Most of the time, the managers of index funds have an easy job; they merely need to buy the components of the index as money flows in. But what happens when index fund buyers start selling in droves? In that event, managers will have to do what they’ve promised: redeem investors’ holdings for cash. And they’ll need to sell in a hurry. This could turn into a vicious cycle where bonds must be liquidated at fire-sale prices, leading to catastrophic losses within days or even hours.

The danger of passive index funds is well-known but largely ignored. Occasionally, we get a reminder of what can happen when there’s a stampede out of an ETF. An example of this occurred in February 2018. At the time, there was great investor interest in the Chicago Board of Options Exchange Volatility Index (VIX). The VIX tends to spike in value during market selloffs, so it’s a popular way to profit in a financial crisis. Conversely, when markets are rising, the VIX decreases. Shorting the VIX can be very profitable in those times.

Thus, numerous ETFs were introduced to short the VIX. But in February 2018, during a market selloff, investor redemptions in funds that shorted the VIX led to a price meltdown in only a few days.

Here’s what happened to the value of ProShares Short VIX Short-Term Futures ETF (SVXY) during that period.

Negative Interest Rates and You

Other funds that shorted the VIX, such as the VelocityShares Daily Inverse VIX Short-Term Exchange-Traded Note (XIV) were forced to shut down. And while an indexed bond fund might fare better than SVXY or XIV did last year, we simply don’t know how far the values of bond ETFs would fall if investors stampede out of them.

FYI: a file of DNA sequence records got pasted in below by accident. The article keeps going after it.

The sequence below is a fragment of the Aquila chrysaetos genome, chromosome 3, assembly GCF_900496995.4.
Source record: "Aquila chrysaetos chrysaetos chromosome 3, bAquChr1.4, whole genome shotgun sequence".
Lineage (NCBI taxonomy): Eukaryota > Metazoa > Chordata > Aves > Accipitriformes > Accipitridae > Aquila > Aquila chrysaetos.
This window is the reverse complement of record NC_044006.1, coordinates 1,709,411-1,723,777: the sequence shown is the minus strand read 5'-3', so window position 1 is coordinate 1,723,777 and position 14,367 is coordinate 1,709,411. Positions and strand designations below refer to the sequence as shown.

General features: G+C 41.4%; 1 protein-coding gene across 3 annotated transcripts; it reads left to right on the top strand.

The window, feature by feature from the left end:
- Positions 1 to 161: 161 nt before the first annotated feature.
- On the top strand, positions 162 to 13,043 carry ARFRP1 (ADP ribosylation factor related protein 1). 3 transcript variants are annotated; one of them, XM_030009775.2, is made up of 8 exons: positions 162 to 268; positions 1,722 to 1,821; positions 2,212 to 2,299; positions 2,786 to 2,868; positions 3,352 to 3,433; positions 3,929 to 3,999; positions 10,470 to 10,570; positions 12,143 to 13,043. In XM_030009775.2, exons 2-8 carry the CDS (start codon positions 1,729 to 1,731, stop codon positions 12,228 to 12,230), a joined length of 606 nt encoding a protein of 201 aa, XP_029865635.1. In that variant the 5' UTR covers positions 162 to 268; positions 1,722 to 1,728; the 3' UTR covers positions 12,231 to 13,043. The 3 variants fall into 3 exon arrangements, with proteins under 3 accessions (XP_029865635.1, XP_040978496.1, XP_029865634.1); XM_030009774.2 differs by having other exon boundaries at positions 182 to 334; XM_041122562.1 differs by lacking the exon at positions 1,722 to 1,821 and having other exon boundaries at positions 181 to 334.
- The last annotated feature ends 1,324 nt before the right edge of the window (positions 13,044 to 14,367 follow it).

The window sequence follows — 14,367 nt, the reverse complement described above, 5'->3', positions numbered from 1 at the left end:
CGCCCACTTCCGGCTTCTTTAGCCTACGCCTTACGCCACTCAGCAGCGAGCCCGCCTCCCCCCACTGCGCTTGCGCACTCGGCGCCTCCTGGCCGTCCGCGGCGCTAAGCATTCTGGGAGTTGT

But the closest approximation we have predicts a grim result. In September, a European regulator warned that 40% of European high-yield bond funds wouldn’t be able to meet even 10% of investor withdrawals in one week during a market shock.

Eventually, the gravy train will end. It must end because the biggest bond investors – hedge funds, insurance companies, and pension funds – won’t hold the bonds they own to maturity. If they do, the bonds will be redeemed at par value, and their premiums will evaporate. And the closer a bond gets to maturity, the lower the premium it trades at. The only way to lock in profits is to sell the bonds many years before they mature.

Who will buy them? Retail bond investors are an obvious candidate to be left holding the bag. But hedge funds are also counting on central banks to massively intervene with new rounds of quantitative easing if massive selling of bond portfolios depresses bond prices.

That’s the exit strategy. But it might not work. If bond prices fall quickly enough once the selling begins, yields could rise very quickly. As September’s European stress test demonstrated, only a small percentage of bond investors would realize their paper profits.

Given ultra-high leverage, inflated bond prices, and the enormous size of the bond market, a sell-off could quickly trigger a global crisis paralyzing the financial markets. Central banks could try to quell it, but there’s no guarantee they’ll succeed.

My larger concern is that a bear market in bonds could turn into a systemic financial collapse. This is the term economists use for the collapse of an entire financial system. In that event, a loss in the value of your portfolio will be the least of your concerns. A more pressing issue could be that someone else has a superior claim to the assets you thought you owned.

For instance, you don’t own the assets in your bank account. The bank does. You have only a debt claim on those assets. Your legal status becomes that of an unsecured creditor holding an IOU. If the bank fails, and deposit insurance doesn’t pay up, you’re left holding the bag.

The only way to defend yourself from systemic risk is to make sure your assets are held by the safest and most liquid brokers or banks and to use strategies that put you at the front of the creditor line if they do fail.

Reprinted with permission from Nestmann.com.